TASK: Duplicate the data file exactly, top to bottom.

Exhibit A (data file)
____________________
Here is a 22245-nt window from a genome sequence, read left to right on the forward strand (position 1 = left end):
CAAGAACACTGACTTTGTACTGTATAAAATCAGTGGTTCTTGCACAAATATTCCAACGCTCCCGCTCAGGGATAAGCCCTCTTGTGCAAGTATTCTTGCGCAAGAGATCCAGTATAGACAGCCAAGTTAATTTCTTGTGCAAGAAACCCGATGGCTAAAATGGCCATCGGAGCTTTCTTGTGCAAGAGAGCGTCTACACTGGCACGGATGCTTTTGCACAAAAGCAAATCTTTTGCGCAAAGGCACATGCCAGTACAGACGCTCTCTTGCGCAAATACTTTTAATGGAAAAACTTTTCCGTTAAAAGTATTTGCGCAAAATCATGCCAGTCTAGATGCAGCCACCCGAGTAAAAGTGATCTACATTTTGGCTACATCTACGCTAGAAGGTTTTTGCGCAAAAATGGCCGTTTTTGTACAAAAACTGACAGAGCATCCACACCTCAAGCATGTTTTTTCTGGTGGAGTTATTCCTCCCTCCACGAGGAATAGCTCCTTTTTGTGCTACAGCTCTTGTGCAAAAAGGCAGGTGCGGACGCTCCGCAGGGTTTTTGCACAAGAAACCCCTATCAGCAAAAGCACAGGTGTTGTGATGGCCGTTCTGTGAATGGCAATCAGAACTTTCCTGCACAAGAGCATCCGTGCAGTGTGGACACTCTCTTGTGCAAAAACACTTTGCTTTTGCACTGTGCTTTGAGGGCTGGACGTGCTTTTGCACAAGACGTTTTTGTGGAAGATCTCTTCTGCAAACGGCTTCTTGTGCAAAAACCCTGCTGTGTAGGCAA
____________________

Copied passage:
Here is a 22245-nt window from a genome sequence, read left to right on the forward strand (position 1 = left end):
CAAGAACACTGACTTTGTACTGTATAAAATCAGTGGTTCTTGCACAAATATTCCAACGCTCCCGCTCAGGGATAAGCCCTCTTGTGCAAGTATTCTTGCGCAAGAGATCCAGTATAGACAGCCAAGTTAATTTCTTGTGCAAGAAACCCGATGGCTAAAATGGCCATCGGAGCTTTCTTGTGCAAGAGAGCGTCTACACTGGCACGGATGCTTTTGCACAAAAGCAAATCTTTTGCGCAAAGGCACATGCCAGTACAGACGCTCTCTTGCGCAAATACTTTTAATGGAAAAACTTTTCCGTTAAAAGTATTTGCGCAAAATCATGCCAGTCTAGATGCAGCCACCCGAGTAAAAGTGATCTACATTTTGGCTACATCTACGCTAGAAGGTTTTTGCGCAAAAATGGCCGTTTTTGTACAAAAACTGACAGAGCATCCACACCTCAAGCATGTTTTTTCTGGTGGAGTTATTCCTCCCTCCACGAGGAATAGCTCCTTTTTGTGCTACAGCTCTTGTGCAAAAAGGCAGGTGCGGACGCTCCGCAGGGTTTTTGCACAAGAAACCCCTATCAGCAAAAGCACAGGTGTTGTGATGGCCGTTCTGTGAATGGCAATCAGAACTTTCCTGCACAAGAGCATCCGTGCAGTGTGGACACTCTCTTGTGCAAAAACACTTTGCTTTTGCACTGTGCTTTGAGGGCTGGACGTGCTTTTGCACAAGACGTTTTTGTGGAAGATCTCTTCTGCAAACGGCTTCTTGTGCAAAAACCCTGCTGTGTAGGCAA